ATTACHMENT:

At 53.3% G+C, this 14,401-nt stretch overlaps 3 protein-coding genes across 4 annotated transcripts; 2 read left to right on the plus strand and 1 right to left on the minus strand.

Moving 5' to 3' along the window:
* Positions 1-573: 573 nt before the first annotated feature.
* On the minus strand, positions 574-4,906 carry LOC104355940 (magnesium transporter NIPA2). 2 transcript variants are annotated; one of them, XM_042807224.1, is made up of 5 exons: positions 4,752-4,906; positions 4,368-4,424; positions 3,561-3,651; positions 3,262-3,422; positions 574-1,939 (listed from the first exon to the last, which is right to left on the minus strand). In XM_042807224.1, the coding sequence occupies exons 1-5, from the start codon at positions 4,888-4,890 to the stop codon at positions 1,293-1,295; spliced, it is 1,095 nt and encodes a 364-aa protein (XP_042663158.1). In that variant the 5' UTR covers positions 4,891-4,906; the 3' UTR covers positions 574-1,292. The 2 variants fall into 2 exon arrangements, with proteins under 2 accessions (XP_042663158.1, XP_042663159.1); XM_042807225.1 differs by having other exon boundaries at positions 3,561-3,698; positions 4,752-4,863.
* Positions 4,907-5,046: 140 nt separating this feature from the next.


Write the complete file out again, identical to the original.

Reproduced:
At 53.3% G+C, this 14,401-nt stretch overlaps 3 protein-coding genes across 4 annotated transcripts; 2 read left to right on the plus strand and 1 right to left on the minus strand.

Moving 5' to 3' along the window:
* Positions 1-573: 573 nt before the first annotated feature.
* On the minus strand, positions 574-4,906 carry LOC104355940 (magnesium transporter NIPA2). 2 transcript variants are annotated; one of them, XM_042807224.1, is made up of 5 exons: positions 4,752-4,906; positions 4,368-4,424; positions 3,561-3,651; positions 3,262-3,422; positions 574-1,939 (listed from the first exon to the last, which is right to left on the minus strand). In XM_042807224.1, the coding sequence occupies exons 1-5, from the start codon at positions 4,888-4,890 to the stop codon at positions 1,293-1,295; spliced, it is 1,095 nt and encodes a 364-aa protein (XP_042663158.1). In that variant the 5' UTR covers positions 4,891-4,906; the 3' UTR covers positions 574-1,292. The 2 variants fall into 2 exon arrangements, with proteins under 2 accessions (XP_042663158.1, XP_042663159.1); XM_042807225.1 differs by having other exon boundaries at positions 3,561-3,698; positions 4,752-4,863.
* Positions 4,907-5,046: 140 nt separating this feature from the next.